I alternate between two places: in front of my computer, which is a Dell 64 bit I purchased after I sold CITY OF DRAGONS (I wrote my first three books on a Dell, so I had to buy another), and my writing desk, which is where I go over hard copy edits and do most of my plotting, thinking and research. These are both in one room, facing opposite walls. I do a bit of writing outside the house—on the bus, occasionally, or whenever something strikes me. Sometimes in the shower! The truth is, I’m actually writing ALL the time, in my head, once I’m working on a book, but the act of putting words to paper usually happens in front of my computer (or, if I’m on the road, on my laptop).
4) Writing aside, what is your greatest aspiration?
It’s just about impossible for me to put writing aside, because it really IS my life. I devote all my time and energy to it, and we sacrifice quite a bit of other things (like movies, museums, vacations, etc.) to make sure I have both the time to write and the equally necessary time to tour, promote, etc. Writing is my passion but it is also a business, and—as a former small business owner—I can testify to the fact that ANY business you begin will take over your life. So … my greatest aspiration is to be able to write full-time, to be successful enough for that to be a reality.
If I force myself to take writing out of the equation, we still come back to a related aspiration: make the world a better place. Sounds corny, but it’s true—and writing is the way I’d like to contribute to the world, to help people. I have a profound respect for the power of any creative act, and believe as a matter of principle that writers, artists and creative people should use the power they wield for the good of the world, not to exploit it.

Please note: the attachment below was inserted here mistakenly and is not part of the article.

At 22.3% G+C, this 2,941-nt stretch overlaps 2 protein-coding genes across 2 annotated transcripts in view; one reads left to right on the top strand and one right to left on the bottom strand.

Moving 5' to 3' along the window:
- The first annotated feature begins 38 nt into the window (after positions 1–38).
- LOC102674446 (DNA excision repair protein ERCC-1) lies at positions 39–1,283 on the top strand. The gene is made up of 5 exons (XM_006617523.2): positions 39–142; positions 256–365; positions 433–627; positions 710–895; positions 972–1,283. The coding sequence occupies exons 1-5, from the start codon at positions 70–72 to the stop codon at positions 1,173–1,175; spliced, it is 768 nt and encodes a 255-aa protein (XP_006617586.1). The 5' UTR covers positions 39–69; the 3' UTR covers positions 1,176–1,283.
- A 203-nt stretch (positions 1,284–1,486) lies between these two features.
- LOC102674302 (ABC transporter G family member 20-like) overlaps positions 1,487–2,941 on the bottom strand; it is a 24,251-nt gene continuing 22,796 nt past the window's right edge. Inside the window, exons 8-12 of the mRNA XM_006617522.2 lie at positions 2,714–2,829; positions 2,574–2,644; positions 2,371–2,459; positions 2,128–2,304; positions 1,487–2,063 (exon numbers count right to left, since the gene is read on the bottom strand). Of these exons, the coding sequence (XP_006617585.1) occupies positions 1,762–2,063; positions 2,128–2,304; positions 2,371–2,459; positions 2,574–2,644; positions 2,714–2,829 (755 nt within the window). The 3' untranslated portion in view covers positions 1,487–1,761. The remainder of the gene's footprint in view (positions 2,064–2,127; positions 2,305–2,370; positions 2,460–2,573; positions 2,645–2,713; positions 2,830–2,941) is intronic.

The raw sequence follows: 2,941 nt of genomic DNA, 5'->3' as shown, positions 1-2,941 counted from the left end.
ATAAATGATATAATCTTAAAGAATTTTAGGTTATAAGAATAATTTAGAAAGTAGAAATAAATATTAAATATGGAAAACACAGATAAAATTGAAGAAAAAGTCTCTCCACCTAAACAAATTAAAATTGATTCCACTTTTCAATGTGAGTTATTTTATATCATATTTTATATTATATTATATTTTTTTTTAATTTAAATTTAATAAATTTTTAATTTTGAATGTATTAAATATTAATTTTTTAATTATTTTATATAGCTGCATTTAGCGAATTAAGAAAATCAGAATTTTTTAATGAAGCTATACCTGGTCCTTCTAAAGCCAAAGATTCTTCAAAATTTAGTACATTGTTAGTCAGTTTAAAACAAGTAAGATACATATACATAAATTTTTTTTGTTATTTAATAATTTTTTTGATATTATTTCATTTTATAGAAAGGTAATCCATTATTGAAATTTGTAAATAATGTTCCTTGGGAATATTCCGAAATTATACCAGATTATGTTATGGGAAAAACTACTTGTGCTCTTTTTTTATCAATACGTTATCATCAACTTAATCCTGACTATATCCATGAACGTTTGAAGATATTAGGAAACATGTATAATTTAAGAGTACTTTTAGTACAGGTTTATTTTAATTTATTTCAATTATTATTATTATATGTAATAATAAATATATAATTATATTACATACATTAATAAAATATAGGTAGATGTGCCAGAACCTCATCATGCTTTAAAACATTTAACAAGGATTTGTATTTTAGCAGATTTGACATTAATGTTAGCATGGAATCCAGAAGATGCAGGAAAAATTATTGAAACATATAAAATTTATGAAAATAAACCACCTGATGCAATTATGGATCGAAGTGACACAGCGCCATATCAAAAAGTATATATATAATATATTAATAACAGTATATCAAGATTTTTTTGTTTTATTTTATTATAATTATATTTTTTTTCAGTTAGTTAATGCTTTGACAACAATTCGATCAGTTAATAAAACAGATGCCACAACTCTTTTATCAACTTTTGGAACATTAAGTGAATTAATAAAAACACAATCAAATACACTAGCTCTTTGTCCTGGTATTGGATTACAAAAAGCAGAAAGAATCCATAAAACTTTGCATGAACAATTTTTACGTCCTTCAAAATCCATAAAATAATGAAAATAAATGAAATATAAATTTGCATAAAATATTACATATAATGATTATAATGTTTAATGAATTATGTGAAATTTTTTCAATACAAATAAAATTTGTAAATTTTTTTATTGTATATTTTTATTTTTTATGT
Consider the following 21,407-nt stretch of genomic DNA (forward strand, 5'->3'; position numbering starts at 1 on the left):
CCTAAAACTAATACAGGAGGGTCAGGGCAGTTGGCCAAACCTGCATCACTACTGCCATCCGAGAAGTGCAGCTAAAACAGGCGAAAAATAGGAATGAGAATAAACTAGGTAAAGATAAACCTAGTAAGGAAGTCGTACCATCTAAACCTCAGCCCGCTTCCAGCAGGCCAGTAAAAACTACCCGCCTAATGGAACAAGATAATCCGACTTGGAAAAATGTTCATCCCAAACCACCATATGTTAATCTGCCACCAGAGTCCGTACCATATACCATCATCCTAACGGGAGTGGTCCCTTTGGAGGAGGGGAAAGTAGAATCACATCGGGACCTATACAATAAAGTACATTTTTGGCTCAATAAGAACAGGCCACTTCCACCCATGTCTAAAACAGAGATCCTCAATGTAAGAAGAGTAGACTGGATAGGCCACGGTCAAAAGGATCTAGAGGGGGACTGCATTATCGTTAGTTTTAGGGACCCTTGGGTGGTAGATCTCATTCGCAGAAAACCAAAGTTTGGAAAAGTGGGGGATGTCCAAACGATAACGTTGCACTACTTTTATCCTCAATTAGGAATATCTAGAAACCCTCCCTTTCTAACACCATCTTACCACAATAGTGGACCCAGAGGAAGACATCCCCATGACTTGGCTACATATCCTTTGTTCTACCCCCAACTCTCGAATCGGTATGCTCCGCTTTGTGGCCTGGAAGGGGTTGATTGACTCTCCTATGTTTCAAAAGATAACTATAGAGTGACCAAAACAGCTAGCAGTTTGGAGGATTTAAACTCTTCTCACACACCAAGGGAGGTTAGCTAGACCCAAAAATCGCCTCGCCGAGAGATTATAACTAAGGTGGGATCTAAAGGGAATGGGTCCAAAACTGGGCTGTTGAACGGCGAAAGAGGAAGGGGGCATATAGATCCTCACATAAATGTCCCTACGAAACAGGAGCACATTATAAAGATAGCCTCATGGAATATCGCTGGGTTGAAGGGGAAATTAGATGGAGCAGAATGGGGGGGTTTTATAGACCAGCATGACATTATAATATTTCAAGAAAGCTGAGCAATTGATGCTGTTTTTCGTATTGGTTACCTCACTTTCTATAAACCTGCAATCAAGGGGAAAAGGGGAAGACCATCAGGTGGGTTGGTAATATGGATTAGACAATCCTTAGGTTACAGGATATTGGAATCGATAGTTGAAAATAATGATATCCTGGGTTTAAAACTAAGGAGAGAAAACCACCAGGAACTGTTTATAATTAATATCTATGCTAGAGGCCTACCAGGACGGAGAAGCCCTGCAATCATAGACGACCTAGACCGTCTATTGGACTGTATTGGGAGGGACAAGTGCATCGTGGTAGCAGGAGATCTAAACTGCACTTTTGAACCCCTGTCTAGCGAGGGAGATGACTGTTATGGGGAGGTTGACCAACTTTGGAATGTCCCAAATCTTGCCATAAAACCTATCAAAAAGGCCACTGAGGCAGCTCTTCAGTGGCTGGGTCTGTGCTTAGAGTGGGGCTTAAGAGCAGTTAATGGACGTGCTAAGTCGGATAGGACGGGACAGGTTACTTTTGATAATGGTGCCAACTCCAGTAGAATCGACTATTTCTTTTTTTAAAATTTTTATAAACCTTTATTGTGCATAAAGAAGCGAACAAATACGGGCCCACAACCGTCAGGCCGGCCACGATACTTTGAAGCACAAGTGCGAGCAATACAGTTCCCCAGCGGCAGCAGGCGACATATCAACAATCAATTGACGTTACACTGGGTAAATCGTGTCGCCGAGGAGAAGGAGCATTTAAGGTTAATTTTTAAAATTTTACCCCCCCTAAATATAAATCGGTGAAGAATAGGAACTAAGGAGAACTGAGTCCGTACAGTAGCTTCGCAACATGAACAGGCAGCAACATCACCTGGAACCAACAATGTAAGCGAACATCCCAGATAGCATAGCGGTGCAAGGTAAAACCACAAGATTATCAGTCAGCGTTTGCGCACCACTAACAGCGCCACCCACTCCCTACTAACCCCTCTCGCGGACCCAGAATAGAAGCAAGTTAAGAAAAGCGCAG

5) What inspires you, in writing or otherwise?
People inspire me. They fascinate me … and, even though I’m a noir writer—and maybe because I’m a noir writer—I believe that they’re fundamentally good in many ways. Hearing stories from people I meet is wonderfully inspirational, and my family in particular has always been an inspiration to me on every level of my life.
Film noir, of course, has been hugely influential. My first novel, NOX DORMIENDA, and the whole idea of “Roman noir” was conceived during one of my annual pilgrimages to the Noir City Film Festival in San Francisco. Great narrative film-making in general inspires me and certainly informs my style of writing.
Books and other writers—of course. Raymond Chandler, Hammett, Woolrich, Hemingway, Steinbeck, Fitzgerald … I love the lyrical in writing, and used to spend my time in classes writing poetry when I should have been studying the topic of the class! Poetry has always been a major inspiration, and I adore writers or playwrights that touch on the lyrical—Tennessee Williams, for instance, or Eugene O’Neil.
Nature inspires me. I grew up in a rural, remote area, surrounded by animals, wild and otherwise. My love of nature and desire to protect what wildness we have left on the planet generally crops up in the Roman noir series, and is something I share with Arcturus.
Finally, San Francisco and the 1930s/40s—with Art Deco style, Big Band swing, long, low cars and skyscrapers—is a constant source of inspiration, and I try to convey some of the beauty of the era in the Miranda books.
Thank you for stopping by, Kelli!